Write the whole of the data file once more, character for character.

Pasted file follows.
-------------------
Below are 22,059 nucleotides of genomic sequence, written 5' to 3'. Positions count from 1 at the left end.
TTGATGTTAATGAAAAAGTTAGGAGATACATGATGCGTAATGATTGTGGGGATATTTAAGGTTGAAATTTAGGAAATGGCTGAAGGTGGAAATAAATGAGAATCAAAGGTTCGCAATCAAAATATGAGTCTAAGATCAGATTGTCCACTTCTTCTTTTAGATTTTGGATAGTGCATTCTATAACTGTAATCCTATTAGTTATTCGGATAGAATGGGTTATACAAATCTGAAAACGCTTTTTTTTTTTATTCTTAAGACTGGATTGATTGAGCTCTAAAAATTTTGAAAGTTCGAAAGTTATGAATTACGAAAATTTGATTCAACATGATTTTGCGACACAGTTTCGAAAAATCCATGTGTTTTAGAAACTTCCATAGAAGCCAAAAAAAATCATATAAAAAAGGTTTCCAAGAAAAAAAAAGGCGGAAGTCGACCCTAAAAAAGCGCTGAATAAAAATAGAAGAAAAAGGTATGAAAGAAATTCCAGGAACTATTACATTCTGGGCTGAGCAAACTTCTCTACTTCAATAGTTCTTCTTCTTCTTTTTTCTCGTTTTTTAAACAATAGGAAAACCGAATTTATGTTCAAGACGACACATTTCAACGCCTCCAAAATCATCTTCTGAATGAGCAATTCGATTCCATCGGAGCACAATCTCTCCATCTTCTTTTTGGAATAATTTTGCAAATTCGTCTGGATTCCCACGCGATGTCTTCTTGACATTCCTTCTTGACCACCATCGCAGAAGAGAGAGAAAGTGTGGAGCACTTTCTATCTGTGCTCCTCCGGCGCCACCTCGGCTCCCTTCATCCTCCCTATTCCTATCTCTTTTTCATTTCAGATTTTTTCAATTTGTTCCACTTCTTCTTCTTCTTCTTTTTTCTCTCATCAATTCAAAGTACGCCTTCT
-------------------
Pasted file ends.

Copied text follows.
Below are 22,059 nucleotides of genomic sequence, written 5' to 3'. Positions count from 1 at the left end.
TTGATGTTAATGAAAAAGTTAGGAGATACATGATGCGTAATGATTGTGGGGATATTTAAGGTTGAAATTTAGGAAATGGCTGAAGGTGGAAATAAATGAGAATCAAAGGTTCGCAATCAAAATATGAGTCTAAGATCAGATTGTCCACTTCTTCTTTTAGATTTTGGATAGTGCATTCTATAACTGTAATCCTATTAGTTATTCGGATAGAATGGGTTATACAAATCTGAAAACGCTTTTTTTTTTTATTCTTAAGACTGGATTGATTGAGCTCTAAAAATTTTGAAAGTTCGAAAGTTATGAATTACGAAAATTTGATTCAACATGATTTTGCGACACAGTTTCGAAAAATCCATGTGTTTTAGAAACTTCCATAGAAGCCAAAAAAAATCATATAAAAAAGGTTTCCAAGAAAAAAAAAGGCGGAAGTCGACCCTAAAAAAGCGCTGAATAAAAATAGAAGAAAAAGGTATGAAAGAAATTCCAGGAACTATTACATTCTGGGCTGAGCAAACTTCTCTACTTCAATAGTTCTTCTTCTTCTTTTTTCTCGTTTTTTAAACAATAGGAAAACCGAATTTATGTTCAAGACGACACATTTCAACGCCTCCAAAATCATCTTCTGAATGAGCAATTCGATTCCATCGGAGCACAATCTCTCCATCTTCTTTTTGGAATAATTTTGCAAATTCGTCTGGATTCCCACGCGATGTCTTCTTGACATTCCTTCTTGACCACCATCGCAGAAGAGAGAGAAAGTGTGGAGCACTTTCTATCTGTGCTCCTCCGGCGCCACCTCGGCTCCCTTCATCCTCCCTATTCCTATCTCTTTTTCATTTCAGATTTTTTCAATTTGTTCCACTTCTTCTTCTTCTTCTTTTTTCTCTCATCAATTCAAAGTACGCCTTCT